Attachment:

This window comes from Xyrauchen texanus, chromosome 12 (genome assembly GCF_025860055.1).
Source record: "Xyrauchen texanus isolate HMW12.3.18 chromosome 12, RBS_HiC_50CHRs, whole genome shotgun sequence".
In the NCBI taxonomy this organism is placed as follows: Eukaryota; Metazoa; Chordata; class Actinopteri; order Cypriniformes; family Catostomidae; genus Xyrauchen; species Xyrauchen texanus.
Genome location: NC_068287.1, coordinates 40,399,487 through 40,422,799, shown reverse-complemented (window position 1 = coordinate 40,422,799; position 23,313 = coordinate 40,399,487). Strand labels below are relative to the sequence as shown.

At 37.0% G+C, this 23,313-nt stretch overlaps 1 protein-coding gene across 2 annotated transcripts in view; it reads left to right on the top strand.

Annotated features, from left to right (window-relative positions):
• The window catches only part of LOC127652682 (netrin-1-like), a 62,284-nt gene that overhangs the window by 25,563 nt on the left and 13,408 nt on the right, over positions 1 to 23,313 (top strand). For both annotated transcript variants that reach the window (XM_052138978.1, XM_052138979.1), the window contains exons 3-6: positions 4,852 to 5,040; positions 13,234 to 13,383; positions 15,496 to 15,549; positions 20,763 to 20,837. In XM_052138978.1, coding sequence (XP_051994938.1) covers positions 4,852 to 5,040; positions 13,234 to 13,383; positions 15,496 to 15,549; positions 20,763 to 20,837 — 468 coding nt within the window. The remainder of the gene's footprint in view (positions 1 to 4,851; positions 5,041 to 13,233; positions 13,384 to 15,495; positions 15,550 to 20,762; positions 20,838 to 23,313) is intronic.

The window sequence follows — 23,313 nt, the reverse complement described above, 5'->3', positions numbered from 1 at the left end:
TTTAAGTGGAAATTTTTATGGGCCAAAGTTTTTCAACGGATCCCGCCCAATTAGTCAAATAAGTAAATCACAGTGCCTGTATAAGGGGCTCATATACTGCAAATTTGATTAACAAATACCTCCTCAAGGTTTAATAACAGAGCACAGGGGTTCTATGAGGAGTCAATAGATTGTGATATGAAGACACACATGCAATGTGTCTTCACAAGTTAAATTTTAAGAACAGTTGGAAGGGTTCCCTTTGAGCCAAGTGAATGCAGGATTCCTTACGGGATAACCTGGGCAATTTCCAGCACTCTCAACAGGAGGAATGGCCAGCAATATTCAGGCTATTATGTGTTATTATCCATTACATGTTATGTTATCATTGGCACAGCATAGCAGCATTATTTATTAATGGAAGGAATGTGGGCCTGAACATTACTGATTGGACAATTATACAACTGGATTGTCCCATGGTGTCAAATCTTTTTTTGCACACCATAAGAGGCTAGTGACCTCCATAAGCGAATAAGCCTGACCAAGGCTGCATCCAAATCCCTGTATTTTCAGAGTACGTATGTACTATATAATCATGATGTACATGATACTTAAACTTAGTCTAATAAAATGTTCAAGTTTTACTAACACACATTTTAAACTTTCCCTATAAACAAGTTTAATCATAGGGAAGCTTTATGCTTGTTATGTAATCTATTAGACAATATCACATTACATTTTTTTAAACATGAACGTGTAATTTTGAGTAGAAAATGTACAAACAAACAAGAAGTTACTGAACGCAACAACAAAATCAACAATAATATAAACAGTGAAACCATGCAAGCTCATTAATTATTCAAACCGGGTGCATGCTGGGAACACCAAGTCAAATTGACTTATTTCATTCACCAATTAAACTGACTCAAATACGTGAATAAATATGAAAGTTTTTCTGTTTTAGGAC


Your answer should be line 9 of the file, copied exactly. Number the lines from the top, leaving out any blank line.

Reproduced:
TTTAAGTGGAAATTTTTATGGGCCAAAGTTTTTCAACGGATCCCGCCCAATTAGTCAAATAAGTAAATCACAGTGCCTGTATAAGGGGCTCATATACTGCAAATTTGATTAACAAATACCTCCTCAAGGTTTAATAACAGAGCACAGGGGTTCTATGAGGAGTCAATAGATTGTGATATGAAGACACACATGCAATGTGTCTTCACAAGTTAAATTTTAAGAACAGTTGGAAGGGTTCCCTTTGAGCCAAGTGAATGCAGGATTCCTTACGGGATAACCTGGGCAATTTCCAGCACTCTCAACAGGAGGAATGGCCAGCAATATTCAGGCTATTATGTGTTATTATCCATTACATGTTATGTTATCATTGGCACAGCATAGCAGCATTATTTATTAATGGAAGGAATGTGGGCCTGAACATTACTGATTGGACAATTATACAACTGGATTGTCCCATGGTGTCAAATCTTTTTTTGCACACCATAAGAGGCTAGTGACCTCCATAAGCGAATAAGCCTGACCAAGGCTGCATCCAAATCCCTGTATTTTCAGAGTACGTATGTACTATATAATCATGATGTACATGATACTTAAACTTAGTCTAATAAAATGTTCAAGTTTTACTAACACACATTTTAAACTTTCCCTATAAACAAGTTTAATCATAGGGAAGCTTTATGCTTGTTATGTAATCTATTAGACAATATCACATTACATTTTTTTAAACATGAACGTGTAATTTTGAGTAGAAAATGTACAAACAAACAAGAAGTTACTGAACGCAACAACAAAATCAACAATAATATAAACAGTGAAACCATGCAAGCTCATTAATTATTCAAACCGGGTGCATGCTGGGAACACCAAGTCAAATTGACTTATTTCATTCACCAATTAAACTGACTCAAATACGTGAATAAATATGAAAGTTTTTCTGTTTTAGGAC